1. I've been holding this in for a long time without telling a soul in my church until now. I think I'm ready. How do I even start?

You’ve already taken the first important step, going outside the system to find this site. It’s unfortunate, but churches typically are deeply involved in DIM thinking, laced with much shame, on many issues. Anything involving sexual or domestic violence is probably at the top of most lists! If your perpetrator is, in any way, a part of the church system, you need to first build a new personal system for yourself. Let's just call it your "support system." It will be made up of individuals who are not heavily invested in protecting the institutional system. You may be able to find some supporters inside the institutional system of the church. Yet you may be in for big surprises--so many are too emotionally dependent on the church to be able to support you, as a survivor. Or they may have huge, unresolved issues themselves because of sexual or domestic violence--things they've never talked about, especially not to anyone in the church!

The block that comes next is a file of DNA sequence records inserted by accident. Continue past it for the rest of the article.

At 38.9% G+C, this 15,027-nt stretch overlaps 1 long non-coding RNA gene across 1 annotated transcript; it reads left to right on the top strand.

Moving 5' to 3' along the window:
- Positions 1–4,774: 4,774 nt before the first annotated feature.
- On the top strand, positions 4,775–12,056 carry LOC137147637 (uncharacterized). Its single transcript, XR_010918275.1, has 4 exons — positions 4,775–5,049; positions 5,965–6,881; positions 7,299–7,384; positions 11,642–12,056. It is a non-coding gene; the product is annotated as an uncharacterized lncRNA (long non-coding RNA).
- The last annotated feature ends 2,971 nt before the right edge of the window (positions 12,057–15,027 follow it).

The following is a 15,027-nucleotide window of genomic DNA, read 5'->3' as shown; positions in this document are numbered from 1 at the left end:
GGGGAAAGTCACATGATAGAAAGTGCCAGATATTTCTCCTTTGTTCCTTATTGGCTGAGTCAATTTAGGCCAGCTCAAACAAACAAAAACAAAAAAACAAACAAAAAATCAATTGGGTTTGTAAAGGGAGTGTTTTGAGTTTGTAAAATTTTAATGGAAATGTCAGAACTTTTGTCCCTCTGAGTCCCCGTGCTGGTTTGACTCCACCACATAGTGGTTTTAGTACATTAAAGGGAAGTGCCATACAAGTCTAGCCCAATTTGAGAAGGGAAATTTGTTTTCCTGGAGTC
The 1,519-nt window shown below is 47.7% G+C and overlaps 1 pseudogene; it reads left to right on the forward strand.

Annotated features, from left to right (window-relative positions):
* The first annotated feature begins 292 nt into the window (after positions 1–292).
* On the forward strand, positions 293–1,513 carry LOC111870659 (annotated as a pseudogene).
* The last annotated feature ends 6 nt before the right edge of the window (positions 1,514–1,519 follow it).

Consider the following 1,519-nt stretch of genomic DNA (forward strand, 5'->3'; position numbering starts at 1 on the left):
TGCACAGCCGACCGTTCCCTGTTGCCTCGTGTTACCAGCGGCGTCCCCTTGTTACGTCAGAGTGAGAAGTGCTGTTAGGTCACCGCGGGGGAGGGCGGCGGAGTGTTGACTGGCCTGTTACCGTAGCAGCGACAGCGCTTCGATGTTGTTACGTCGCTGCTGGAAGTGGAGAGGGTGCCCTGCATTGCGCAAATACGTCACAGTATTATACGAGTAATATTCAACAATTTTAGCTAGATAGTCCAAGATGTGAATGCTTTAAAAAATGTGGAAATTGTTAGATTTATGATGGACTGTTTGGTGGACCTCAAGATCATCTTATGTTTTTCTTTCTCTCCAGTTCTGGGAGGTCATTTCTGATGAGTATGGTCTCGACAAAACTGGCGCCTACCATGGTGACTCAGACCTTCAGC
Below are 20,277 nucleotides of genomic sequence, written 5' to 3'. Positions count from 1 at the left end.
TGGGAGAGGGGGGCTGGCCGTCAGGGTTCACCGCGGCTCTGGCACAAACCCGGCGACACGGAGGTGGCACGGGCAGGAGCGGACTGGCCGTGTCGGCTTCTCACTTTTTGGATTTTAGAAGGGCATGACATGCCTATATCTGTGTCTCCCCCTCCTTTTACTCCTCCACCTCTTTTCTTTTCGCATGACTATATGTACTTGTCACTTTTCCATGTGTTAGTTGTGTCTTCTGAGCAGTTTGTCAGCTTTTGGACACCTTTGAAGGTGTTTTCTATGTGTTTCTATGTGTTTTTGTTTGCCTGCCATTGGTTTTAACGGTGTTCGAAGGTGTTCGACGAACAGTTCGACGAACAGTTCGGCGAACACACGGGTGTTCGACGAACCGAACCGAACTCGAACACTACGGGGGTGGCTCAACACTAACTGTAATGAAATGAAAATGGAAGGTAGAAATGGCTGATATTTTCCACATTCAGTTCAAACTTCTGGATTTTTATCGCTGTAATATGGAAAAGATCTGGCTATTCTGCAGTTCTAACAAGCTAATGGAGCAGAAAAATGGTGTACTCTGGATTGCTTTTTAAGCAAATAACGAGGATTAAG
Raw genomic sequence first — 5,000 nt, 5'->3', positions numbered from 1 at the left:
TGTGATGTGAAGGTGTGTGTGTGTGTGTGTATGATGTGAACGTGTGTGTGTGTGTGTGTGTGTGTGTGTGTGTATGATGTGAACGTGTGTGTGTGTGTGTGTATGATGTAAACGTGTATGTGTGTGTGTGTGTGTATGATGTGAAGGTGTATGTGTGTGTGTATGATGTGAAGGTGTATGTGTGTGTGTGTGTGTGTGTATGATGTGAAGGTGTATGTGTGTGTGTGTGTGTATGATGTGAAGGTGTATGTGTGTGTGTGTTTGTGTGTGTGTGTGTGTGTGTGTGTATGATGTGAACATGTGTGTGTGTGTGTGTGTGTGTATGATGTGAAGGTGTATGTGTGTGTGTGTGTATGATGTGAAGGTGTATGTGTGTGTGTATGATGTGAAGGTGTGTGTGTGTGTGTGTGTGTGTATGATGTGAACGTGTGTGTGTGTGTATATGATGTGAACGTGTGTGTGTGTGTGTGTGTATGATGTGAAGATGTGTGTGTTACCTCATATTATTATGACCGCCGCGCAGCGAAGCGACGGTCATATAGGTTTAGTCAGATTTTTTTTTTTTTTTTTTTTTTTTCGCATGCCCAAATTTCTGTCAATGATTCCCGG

Eventually, your personal support system may be filled with people within the institutional system. I hope it does. However, you need to start by including outsiders because they are far less likely to be blinded to the truth. For a person who has spent a lifetime relying on people in the church, as I did, this may seem like climbing a mountain. It's worth the climb, though.

Chances are, you'll want to include a mental health professional and possibly a lawyer, both who can advise you of your choices, provided they have a good working knowledge of collusion. If not, they just need a willingness to learn. I trust that www.takecourage.org is a good place for them, too.

The next thing to obtain is information on how stories typically play out. Being prepared for what feels like personal rejection is essential to keep you from going into depression, deeper than you already are. Reading books like How Little We Knew and The Truth about Malarkey are good places to begin understanding some of the possible games that you may encounter in your own story. These books are intended to bring you out of some layers of denial that you may not realize are remaining in your own belief system, including your denial about the complex problem of collusion itself.

Dee Ann Miller is the author of Enlarging Boston's Spotlight: A Call for Courage, Integrity, and Institutional Transformation (2017) How Little We Knew: Collusion and Confusion with Sexual Misconduct (1993) and The Truth about Malarkey (2000)